Pros and Cons of Employee Arbitration Agreements – A Practical Discussion

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[author: Peter R. Rich]

Agreements to compel the resolution of most employment related disputes are enforceable under the Federal Arbitration Act (FAA).  The courts, including the United States Supreme Court, have mandated the enforcement of arbitration agreements in employment cases under the FAA provided the agreements are fair, provide due process, and enable employees to preserve all the rights and remedies that they would have been entitled to in a court of law. See Circuit City Stores Inc. v. Adams, 532 U.S. 105 (2001); Gilmer v. Interstate/Johnson Lane Corp., 500 U.S. 20, 35(1991) (age discrimination claims); State ex rel. Clites v. Clawges, 685 S.E.2d 693 (W.Va. 2009)(sex discrimination and retaliatory discharge claims). However, an employer’s decision to require arbitration of disputes as a condition of employment requires consideration of more than whether the agreement itself is likely to be upheld and that decision may well not be the same in all circumstances. Some of the relevant factors are discussed below.

Certain fundamental differences between the courtroom and arbitral forum tend to favor arbitration. There is no jury in arbitration. Instead, the dispute will be decided by a neutral arbitrator jointly selected by the parties in accordance with the procedures described in the arbitration agreement. Many such agreements adopt the selection procedures provided by a specific arbitration service such as the American Arbitration Association (AAA) which generally involves the selection of an arbitrator from a panel provided by the AAA. Of course, the absence of a jury does not mean the employer will prevail, but juries are unpredictable and bring personal experiences, including biases, to the decision-making process that may affect the ultimate outcome. These same risks exist to a lesser degree when using a private arbitrator but can be mitigated by a thorough pre-selection investigation of the arbitration panel. Other benefits associated with the arbitration alternative include that the arbitration process is typically private, more predictable and efficient in that the parties generally have discretion to agree on the schedule, including discovery and hearings, and technical evidentiary and procedural rules are less prevalent. The costs of arbitration may also be far less than those associated with litigating through the court system.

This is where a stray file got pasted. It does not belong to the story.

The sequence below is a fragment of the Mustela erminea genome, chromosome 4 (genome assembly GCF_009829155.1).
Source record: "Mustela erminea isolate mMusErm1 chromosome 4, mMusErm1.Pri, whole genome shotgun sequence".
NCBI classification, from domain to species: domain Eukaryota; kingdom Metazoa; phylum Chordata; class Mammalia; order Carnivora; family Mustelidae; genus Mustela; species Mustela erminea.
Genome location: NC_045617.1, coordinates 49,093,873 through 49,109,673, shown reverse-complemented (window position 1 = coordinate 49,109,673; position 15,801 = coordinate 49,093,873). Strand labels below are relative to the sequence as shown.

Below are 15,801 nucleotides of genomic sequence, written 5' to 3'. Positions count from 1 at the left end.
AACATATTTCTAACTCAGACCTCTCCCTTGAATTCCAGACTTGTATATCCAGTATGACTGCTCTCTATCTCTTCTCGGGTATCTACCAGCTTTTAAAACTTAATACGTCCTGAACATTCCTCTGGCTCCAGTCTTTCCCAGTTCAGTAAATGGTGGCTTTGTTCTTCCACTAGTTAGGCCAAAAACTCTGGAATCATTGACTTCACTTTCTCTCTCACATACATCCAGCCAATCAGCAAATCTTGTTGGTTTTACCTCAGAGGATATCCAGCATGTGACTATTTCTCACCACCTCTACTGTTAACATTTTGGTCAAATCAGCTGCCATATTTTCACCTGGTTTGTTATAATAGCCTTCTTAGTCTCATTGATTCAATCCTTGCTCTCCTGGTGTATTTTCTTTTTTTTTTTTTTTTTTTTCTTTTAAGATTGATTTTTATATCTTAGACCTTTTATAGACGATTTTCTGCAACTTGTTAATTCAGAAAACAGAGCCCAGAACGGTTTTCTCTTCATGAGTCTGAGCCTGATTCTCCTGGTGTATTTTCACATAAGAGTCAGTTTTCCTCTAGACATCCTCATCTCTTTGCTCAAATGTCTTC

There are downsides to arbitration as well. First, such agreements work both ways. An employer that insists upon arbitration surrenders the right to remove employee claims that are federal in nature (Title VII, ADEA, Fair Labor Standards Act) to the federal district courts, many of which are friendlier to employers than state courts. Second, the bases for appeal of an adverse arbitration decision, if not limited by agreement itself, are severely limited under the FAA. Arbitration decisions may generally only be vacated under the FAA where they are tainted by corruption, fraud, arbitral misconduct, or where the arbitrator’s actions were such that a “final and definite award upon the subject matter was not made.” 9 U.S.C. Section 10(a). As the Supreme Court has stated, “Courts . . . do not sit to hear claims of factual or legal error by an arbitrator. . . .” United Paperworkers Int'l Union v. Misco, Inc., 484 U.S. 29, 37-38 (1987). Thus, an arbitrator’s decision is likely to be final even if the arbitrator erred in applying the law or in determining the facts.